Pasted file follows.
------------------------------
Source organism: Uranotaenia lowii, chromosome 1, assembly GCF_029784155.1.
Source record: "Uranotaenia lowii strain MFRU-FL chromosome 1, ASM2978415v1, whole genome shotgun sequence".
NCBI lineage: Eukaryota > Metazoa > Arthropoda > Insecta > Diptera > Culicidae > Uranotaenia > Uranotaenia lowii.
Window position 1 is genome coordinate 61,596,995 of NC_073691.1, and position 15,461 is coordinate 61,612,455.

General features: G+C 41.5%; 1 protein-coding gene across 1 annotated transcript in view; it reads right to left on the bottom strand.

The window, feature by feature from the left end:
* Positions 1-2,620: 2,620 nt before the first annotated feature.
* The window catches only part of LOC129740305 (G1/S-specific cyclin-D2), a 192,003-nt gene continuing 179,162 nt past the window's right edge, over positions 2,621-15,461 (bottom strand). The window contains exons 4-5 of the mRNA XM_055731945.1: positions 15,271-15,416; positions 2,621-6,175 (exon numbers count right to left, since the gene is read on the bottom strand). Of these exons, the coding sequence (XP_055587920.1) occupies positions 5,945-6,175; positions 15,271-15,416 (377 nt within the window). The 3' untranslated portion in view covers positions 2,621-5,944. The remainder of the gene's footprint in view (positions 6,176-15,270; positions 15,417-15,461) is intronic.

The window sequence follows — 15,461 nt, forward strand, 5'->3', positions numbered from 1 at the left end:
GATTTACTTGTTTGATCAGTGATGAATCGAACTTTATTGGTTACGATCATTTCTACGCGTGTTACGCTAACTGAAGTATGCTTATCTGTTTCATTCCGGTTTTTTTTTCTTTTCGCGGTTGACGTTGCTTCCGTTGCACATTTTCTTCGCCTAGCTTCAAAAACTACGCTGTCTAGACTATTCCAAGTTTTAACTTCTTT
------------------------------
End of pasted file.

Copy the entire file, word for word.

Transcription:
Source organism: Uranotaenia lowii, chromosome 1, assembly GCF_029784155.1.
Source record: "Uranotaenia lowii strain MFRU-FL chromosome 1, ASM2978415v1, whole genome shotgun sequence".
NCBI lineage: Eukaryota > Metazoa > Arthropoda > Insecta > Diptera > Culicidae > Uranotaenia > Uranotaenia lowii.
Window position 1 is genome coordinate 61,596,995 of NC_073691.1, and position 15,461 is coordinate 61,612,455.

General features: G+C 41.5%; 1 protein-coding gene across 1 annotated transcript in view; it reads right to left on the bottom strand.

The window, feature by feature from the left end:
* Positions 1-2,620: 2,620 nt before the first annotated feature.
* The window catches only part of LOC129740305 (G1/S-specific cyclin-D2), a 192,003-nt gene continuing 179,162 nt past the window's right edge, over positions 2,621-15,461 (bottom strand). The window contains exons 4-5 of the mRNA XM_055731945.1: positions 15,271-15,416; positions 2,621-6,175 (exon numbers count right to left, since the gene is read on the bottom strand). Of these exons, the coding sequence (XP_055587920.1) occupies positions 5,945-6,175; positions 15,271-15,416 (377 nt within the window). The 3' untranslated portion in view covers positions 2,621-5,944. The remainder of the gene's footprint in view (positions 6,176-15,270; positions 15,417-15,461) is intronic.

The window sequence follows — 15,461 nt, forward strand, 5'->3', positions numbered from 1 at the left end:
GATTTACTTGTTTGATCAGTGATGAATCGAACTTTATTGGTTACGATCATTTCTACGCGTGTTACGCTAACTGAAGTATGCTTATCTGTTTCATTCCGGTTTTTTTTTCTTTTCGCGGTTGACGTTGCTTCCGTTGCACATTTTCTTCGCCTAGCTTCAAAAACTACGCTGTCTAGACTATTCCAAGTTTTAACTTCTTT